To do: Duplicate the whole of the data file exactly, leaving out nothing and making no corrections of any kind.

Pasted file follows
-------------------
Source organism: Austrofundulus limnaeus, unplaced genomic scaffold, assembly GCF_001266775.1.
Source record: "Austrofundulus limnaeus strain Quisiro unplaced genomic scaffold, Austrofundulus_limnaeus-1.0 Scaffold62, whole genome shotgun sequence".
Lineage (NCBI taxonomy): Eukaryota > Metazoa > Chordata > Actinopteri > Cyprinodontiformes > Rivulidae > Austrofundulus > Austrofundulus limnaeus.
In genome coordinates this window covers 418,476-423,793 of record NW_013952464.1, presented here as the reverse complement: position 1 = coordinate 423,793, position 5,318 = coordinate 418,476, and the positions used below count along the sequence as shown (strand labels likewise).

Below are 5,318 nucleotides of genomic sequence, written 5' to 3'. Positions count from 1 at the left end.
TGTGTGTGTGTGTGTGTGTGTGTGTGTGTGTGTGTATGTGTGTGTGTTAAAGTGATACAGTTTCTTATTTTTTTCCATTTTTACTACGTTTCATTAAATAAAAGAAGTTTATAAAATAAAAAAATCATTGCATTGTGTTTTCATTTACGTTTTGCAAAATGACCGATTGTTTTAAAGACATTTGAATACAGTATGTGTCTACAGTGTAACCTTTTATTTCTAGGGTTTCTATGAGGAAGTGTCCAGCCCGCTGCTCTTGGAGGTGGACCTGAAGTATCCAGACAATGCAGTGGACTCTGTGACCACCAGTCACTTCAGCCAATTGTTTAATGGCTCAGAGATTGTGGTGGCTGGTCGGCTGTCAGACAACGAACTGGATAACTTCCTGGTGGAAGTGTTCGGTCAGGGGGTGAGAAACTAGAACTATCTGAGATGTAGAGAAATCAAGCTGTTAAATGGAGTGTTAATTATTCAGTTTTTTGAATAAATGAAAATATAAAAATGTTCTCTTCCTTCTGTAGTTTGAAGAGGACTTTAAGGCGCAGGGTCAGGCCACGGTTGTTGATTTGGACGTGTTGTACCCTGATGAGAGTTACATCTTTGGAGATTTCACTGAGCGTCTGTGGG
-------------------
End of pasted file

Source organism: Austrofundulus limnaeus, unplaced genomic scaffold, assembly GCF_001266775.1.
Source record: "Austrofundulus limnaeus strain Quisiro unplaced genomic scaffold, Austrofundulus_limnaeus-1.0 Scaffold62, whole genome shotgun sequence".
Lineage (NCBI taxonomy): Eukaryota > Metazoa > Chordata > Actinopteri > Cyprinodontiformes > Rivulidae > Austrofundulus > Austrofundulus limnaeus.
In genome coordinates this window covers 418,476-423,793 of record NW_013952464.1, presented here as the reverse complement: position 1 = coordinate 423,793, position 5,318 = coordinate 418,476, and the positions used below count along the sequence as shown (strand labels likewise).

Below are 5,318 nucleotides of genomic sequence, written 5' to 3'. Positions count from 1 at the left end.
TGTGTGTGTGTGTGTGTGTGTGTGTGTGTGTGTGTATGTGTGTGTGTTAAAGTGATACAGTTTCTTATTTTTTTCCATTTTTACTACGTTTCATTAAATAAAAGAAGTTTATAAAATAAAAAAATCATTGCATTGTGTTTTCATTTACGTTTTGCAAAATGACCGATTGTTTTAAAGACATTTGAATACAGTATGTGTCTACAGTGTAACCTTTTATTTCTAGGGTTTCTATGAGGAAGTGTCCAGCCCGCTGCTCTTGGAGGTGGACCTGAAGTATCCAGACAATGCAGTGGACTCTGTGACCACCAGTCACTTCAGCCAATTGTTTAATGGCTCAGAGATTGTGGTGGCTGGTCGGCTGTCAGACAACGAACTGGATAACTTCCTGGTGGAAGTGTTCGGTCAGGGGGTGAGAAACTAGAACTATCTGAGATGTAGAGAAATCAAGCTGTTAAATGGAGTGTTAATTATTCAGTTTTTTGAATAAATGAAAATATAAAAATGTTCTCTTCCTTCTGTAGTTTGAAGAGGACTTTAAGGCGCAGGGTCAGGCCACGGTTGTTGATTTGGACGTGTTGTACCCTGATGAGAGTTACATCTTTGGAGATTTCACTGAGCGTCTGTGGG